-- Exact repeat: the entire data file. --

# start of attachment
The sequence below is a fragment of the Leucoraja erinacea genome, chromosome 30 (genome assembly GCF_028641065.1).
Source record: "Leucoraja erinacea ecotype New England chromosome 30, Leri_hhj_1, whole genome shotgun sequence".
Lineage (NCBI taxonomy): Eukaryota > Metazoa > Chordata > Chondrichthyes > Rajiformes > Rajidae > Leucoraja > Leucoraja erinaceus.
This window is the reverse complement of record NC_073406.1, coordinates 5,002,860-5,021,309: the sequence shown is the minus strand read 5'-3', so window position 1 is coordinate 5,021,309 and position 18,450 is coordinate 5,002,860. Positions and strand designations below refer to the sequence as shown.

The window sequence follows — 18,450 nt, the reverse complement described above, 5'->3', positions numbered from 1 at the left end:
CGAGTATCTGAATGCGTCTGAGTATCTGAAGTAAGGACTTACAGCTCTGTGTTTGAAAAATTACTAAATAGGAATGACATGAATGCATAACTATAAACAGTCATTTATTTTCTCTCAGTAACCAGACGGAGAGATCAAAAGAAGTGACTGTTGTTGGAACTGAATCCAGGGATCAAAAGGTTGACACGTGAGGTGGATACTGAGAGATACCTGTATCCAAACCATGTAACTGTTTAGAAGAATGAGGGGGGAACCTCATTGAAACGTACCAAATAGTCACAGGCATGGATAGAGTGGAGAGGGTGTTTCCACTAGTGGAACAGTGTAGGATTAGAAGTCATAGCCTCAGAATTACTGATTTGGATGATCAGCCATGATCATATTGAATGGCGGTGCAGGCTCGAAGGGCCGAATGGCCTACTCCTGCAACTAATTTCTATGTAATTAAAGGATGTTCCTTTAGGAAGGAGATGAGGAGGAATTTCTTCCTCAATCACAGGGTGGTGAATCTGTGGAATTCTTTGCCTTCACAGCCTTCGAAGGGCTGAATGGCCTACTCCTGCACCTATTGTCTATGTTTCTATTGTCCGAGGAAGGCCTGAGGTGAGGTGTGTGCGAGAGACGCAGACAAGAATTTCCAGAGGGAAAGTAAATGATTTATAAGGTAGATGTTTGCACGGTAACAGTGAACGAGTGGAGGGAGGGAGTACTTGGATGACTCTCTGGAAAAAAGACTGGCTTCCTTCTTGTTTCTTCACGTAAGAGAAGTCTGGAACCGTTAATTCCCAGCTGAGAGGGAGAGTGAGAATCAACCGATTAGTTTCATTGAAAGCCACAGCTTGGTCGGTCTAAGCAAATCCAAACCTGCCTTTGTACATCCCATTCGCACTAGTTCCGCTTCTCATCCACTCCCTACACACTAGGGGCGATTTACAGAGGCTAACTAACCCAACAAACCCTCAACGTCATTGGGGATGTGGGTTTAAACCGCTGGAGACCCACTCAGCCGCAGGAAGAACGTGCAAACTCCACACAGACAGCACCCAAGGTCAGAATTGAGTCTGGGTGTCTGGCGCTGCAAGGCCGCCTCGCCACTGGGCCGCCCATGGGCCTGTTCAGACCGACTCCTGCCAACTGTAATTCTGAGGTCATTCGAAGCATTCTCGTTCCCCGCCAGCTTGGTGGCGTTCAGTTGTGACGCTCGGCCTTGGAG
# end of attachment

The sequence below is a fragment of the Leucoraja erinacea genome, chromosome 30 (genome assembly GCF_028641065.1).
Source record: "Leucoraja erinacea ecotype New England chromosome 30, Leri_hhj_1, whole genome shotgun sequence".
Lineage (NCBI taxonomy): Eukaryota > Metazoa > Chordata > Chondrichthyes > Rajiformes > Rajidae > Leucoraja > Leucoraja erinaceus.
This window is the reverse complement of record NC_073406.1, coordinates 5,002,860-5,021,309: the sequence shown is the minus strand read 5'-3', so window position 1 is coordinate 5,021,309 and position 18,450 is coordinate 5,002,860. Positions and strand designations below refer to the sequence as shown.

The window sequence follows — 18,450 nt, the reverse complement described above, 5'->3', positions numbered from 1 at the left end:
CGAGTATCTGAATGCGTCTGAGTATCTGAAGTAAGGACTTACAGCTCTGTGTTTGAAAAATTACTAAATAGGAATGACATGAATGCATAACTATAAACAGTCATTTATTTTCTCTCAGTAACCAGACGGAGAGATCAAAAGAAGTGACTGTTGTTGGAACTGAATCCAGGGATCAAAAGGTTGACACGTGAGGTGGATACTGAGAGATACCTGTATCCAAACCATGTAACTGTTTAGAAGAATGAGGGGGGAACCTCATTGAAACGTACCAAATAGTCACAGGCATGGATAGAGTGGAGAGGGTGTTTCCACTAGTGGAACAGTGTAGGATTAGAAGTCATAGCCTCAGAATTACTGATTTGGATGATCAGCCATGATCATATTGAATGGCGGTGCAGGCTCGAAGGGCCGAATGGCCTACTCCTGCAACTAATTTCTATGTAATTAAAGGATGTTCCTTTAGGAAGGAGATGAGGAGGAATTTCTTCCTCAATCACAGGGTGGTGAATCTGTGGAATTCTTTGCCTTCACAGCCTTCGAAGGGCTGAATGGCCTACTCCTGCACCTATTGTCTATGTTTCTATTGTCCGAGGAAGGCCTGAGGTGAGGTGTGTGCGAGAGACGCAGACAAGAATTTCCAGAGGGAAAGTAAATGATTTATAAGGTAGATGTTTGCACGGTAACAGTGAACGAGTGGAGGGAGGGAGTACTTGGATGACTCTCTGGAAAAAAGACTGGCTTCCTTCTTGTTTCTTCACGTAAGAGAAGTCTGGAACCGTTAATTCCCAGCTGAGAGGGAGAGTGAGAATCAACCGATTAGTTTCATTGAAAGCCACAGCTTGGTCGGTCTAAGCAAATCCAAACCTGCCTTTGTACATCCCATTCGCACTAGTTCCGCTTCTCATCCACTCCCTACACACTAGGGGCGATTTACAGAGGCTAACTAACCCAACAAACCCTCAACGTCATTGGGGATGTGGGTTTAAACCGCTGGAGACCCACTCAGCCGCAGGAAGAACGTGCAAACTCCACACAGACAGCACCCAAGGTCAGAATTGAGTCTGGGTGTCTGGCGCTGCAAGGCCGCCTCGCCACTGGGCCGCCCATGGGCCTGTTCAGACCGACTCCTGCCAACTGTAATTCTGAGGTCATTCGAAGCATTCTCGTTCCCCGCCAGCTTGGTGGCGTTCAGTTGTGACGCTCGGCCTTGGAG